Portable insulin infusion pump, England, 1981-1990
Diabetes is a condition where the pancreas cannot produce insulin, or enough insulin to break down sugars in the body to pass to the cells to release energy. The plastic tubing is inserted into the skin with a fine needle and is worn at all times. The tubing is connected to a pump which is worn inside the clothes or in a pocket. The battery operated pump delivers a set amount of insulin during the day and night, although this can be added to by patients at mealtimes. Pumps help to give people with diabetes control over their condition. This model, the Graseby MS36 made by Graseby Medical Ltd, was, in a 1986 review, considered to be the best value for money while being both small and lightweight. The pump is 150 mm in length, 60 mm wide and 25 mm high, and weighs 0.14 kg.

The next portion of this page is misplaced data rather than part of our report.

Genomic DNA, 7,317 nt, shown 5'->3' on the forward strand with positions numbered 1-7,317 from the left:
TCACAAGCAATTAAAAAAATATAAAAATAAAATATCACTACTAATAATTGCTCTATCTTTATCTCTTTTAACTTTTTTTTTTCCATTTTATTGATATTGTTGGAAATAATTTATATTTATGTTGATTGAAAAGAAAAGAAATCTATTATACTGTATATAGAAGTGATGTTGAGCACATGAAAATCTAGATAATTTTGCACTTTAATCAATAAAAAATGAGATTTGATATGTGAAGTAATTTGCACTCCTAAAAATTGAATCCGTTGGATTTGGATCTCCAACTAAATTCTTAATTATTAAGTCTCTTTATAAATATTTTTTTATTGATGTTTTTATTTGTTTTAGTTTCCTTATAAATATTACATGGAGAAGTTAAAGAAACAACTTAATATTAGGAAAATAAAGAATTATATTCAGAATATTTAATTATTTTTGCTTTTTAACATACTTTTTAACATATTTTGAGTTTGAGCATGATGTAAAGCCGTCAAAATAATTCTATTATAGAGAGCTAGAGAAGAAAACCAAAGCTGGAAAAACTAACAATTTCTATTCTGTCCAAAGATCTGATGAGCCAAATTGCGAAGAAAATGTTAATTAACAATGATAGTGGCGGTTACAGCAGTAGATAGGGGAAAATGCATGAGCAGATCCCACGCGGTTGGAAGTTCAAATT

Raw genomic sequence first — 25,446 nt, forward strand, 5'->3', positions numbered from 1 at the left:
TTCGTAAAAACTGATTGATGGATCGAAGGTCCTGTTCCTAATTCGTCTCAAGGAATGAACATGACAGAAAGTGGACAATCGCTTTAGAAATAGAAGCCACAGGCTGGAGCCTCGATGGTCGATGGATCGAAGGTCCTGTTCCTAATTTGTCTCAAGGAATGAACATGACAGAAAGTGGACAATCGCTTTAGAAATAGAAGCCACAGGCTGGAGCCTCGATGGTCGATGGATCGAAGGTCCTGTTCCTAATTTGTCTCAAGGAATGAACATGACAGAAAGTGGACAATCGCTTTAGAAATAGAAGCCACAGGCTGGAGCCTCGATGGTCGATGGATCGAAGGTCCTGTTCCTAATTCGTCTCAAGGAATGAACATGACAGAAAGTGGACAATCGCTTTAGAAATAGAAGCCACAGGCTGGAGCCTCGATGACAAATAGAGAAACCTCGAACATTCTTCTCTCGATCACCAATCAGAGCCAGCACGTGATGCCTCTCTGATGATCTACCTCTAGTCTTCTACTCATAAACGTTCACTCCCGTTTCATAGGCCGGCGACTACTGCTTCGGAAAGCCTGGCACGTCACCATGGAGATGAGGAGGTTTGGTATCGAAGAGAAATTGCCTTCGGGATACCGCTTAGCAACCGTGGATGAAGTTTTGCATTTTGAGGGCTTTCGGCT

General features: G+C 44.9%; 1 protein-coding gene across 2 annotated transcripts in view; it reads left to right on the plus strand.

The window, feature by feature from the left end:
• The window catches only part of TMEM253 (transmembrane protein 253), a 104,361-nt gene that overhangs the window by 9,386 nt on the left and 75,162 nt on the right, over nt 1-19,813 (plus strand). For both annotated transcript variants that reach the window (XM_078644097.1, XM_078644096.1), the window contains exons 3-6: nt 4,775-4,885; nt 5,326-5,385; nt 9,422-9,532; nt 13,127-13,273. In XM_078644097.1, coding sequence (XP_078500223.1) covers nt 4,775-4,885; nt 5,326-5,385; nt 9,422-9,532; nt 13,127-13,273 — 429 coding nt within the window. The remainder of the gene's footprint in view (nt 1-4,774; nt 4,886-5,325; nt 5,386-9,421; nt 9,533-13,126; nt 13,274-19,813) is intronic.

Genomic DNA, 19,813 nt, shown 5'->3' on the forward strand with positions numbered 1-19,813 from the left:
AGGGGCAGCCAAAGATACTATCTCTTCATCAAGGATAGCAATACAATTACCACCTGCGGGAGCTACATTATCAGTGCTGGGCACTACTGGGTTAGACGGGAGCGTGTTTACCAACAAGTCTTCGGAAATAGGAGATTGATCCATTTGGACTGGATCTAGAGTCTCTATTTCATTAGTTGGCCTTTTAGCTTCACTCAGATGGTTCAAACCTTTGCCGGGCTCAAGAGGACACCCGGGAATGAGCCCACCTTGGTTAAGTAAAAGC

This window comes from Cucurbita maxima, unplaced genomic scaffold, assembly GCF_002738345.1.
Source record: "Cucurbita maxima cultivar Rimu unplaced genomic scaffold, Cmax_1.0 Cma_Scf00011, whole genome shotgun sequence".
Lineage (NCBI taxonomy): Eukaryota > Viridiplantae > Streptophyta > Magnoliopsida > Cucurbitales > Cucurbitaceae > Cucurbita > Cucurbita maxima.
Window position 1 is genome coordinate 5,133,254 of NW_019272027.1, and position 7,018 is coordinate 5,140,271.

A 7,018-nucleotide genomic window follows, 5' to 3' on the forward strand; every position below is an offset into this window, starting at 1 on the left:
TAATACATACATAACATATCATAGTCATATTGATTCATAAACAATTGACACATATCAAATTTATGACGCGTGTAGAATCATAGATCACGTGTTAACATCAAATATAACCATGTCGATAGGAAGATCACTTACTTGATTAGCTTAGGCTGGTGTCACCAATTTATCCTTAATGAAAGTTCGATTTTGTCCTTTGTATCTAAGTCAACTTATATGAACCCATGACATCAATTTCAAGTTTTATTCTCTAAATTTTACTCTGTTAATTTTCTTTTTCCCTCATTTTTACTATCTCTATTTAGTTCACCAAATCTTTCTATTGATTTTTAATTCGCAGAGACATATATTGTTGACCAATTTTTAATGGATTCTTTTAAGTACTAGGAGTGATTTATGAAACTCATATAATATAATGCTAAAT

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Glossary: insulin infusion pump
This term refers to any form of metabolic disorder characterized by extreme thirst and excess urine production.
A hormone that causes the body's cells to take up glucose from the blood. (Diabetes is the loss of control of the body's levels of insulin.)
The introduction of a fluid other than blood into a vein.